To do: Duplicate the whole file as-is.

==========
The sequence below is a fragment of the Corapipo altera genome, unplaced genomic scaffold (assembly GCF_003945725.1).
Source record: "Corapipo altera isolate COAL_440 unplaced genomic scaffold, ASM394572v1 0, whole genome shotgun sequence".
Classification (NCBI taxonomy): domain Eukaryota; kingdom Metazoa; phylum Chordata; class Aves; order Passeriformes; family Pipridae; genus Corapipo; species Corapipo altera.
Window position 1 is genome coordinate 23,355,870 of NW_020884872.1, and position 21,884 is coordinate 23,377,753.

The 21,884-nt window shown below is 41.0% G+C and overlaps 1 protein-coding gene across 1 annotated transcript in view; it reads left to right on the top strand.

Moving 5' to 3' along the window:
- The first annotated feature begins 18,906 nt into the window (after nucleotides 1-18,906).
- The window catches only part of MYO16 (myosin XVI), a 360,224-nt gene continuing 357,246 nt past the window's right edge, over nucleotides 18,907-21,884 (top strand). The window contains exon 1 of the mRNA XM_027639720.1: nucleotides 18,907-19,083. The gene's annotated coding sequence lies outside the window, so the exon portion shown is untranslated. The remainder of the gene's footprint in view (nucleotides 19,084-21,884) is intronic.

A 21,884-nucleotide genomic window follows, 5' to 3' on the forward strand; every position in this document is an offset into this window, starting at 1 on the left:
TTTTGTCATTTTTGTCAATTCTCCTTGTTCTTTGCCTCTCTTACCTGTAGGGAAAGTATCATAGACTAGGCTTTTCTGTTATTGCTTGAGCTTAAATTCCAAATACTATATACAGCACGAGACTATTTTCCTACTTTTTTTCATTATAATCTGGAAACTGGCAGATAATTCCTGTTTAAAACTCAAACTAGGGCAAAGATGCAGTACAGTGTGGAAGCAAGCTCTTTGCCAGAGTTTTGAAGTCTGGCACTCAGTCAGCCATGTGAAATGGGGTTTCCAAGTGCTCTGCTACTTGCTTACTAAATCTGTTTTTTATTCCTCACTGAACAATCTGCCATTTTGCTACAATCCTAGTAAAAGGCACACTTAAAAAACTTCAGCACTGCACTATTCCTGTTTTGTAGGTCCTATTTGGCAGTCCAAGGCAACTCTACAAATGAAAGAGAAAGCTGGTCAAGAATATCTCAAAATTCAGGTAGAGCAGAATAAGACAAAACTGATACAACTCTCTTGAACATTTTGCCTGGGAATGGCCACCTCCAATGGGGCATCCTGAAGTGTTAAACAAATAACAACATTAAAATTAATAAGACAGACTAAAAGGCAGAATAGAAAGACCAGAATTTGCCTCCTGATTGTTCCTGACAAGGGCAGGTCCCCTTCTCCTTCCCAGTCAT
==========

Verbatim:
The sequence below is a fragment of the Corapipo altera genome, unplaced genomic scaffold (assembly GCF_003945725.1).
Source record: "Corapipo altera isolate COAL_440 unplaced genomic scaffold, ASM394572v1 0, whole genome shotgun sequence".
Classification (NCBI taxonomy): domain Eukaryota; kingdom Metazoa; phylum Chordata; class Aves; order Passeriformes; family Pipridae; genus Corapipo; species Corapipo altera.
Window position 1 is genome coordinate 23,355,870 of NW_020884872.1, and position 21,884 is coordinate 23,377,753.

The 21,884-nt window shown below is 41.0% G+C and overlaps 1 protein-coding gene across 1 annotated transcript in view; it reads left to right on the top strand.

Moving 5' to 3' along the window:
- The first annotated feature begins 18,906 nt into the window (after nucleotides 1-18,906).
- The window catches only part of MYO16 (myosin XVI), a 360,224-nt gene continuing 357,246 nt past the window's right edge, over nucleotides 18,907-21,884 (top strand). The window contains exon 1 of the mRNA XM_027639720.1: nucleotides 18,907-19,083. The gene's annotated coding sequence lies outside the window, so the exon portion shown is untranslated. The remainder of the gene's footprint in view (nucleotides 19,084-21,884) is intronic.

A 21,884-nucleotide genomic window follows, 5' to 3' on the forward strand; every position in this document is an offset into this window, starting at 1 on the left:
TTTTGTCATTTTTGTCAATTCTCCTTGTTCTTTGCCTCTCTTACCTGTAGGGAAAGTATCATAGACTAGGCTTTTCTGTTATTGCTTGAGCTTAAATTCCAAATACTATATACAGCACGAGACTATTTTCCTACTTTTTTTCATTATAATCTGGAAACTGGCAGATAATTCCTGTTTAAAACTCAAACTAGGGCAAAGATGCAGTACAGTGTGGAAGCAAGCTCTTTGCCAGAGTTTTGAAGTCTGGCACTCAGTCAGCCATGTGAAATGGGGTTTCCAAGTGCTCTGCTACTTGCTTACTAAATCTGTTTTTTATTCCTCACTGAACAATCTGCCATTTTGCTACAATCCTAGTAAAAGGCACACTTAAAAAACTTCAGCACTGCACTATTCCTGTTTTGTAGGTCCTATTTGGCAGTCCAAGGCAACTCTACAAATGAAAGAGAAAGCTGGTCAAGAATATCTCAAAATTCAGGTAGAGCAGAATAAGACAAAACTGATACAACTCTCTTGAACATTTTGCCTGGGAATGGCCACCTCCAATGGGGCATCCTGAAGTGTTAAACAAATAACAACATTAAAATTAATAAGACAGACTAAAAGGCAGAATAGAAAGACCAGAATTTGCCTCCTGATTGTTCCTGACAAGGGCAGGTCCCCTTCTCCTTCCCAGTCAT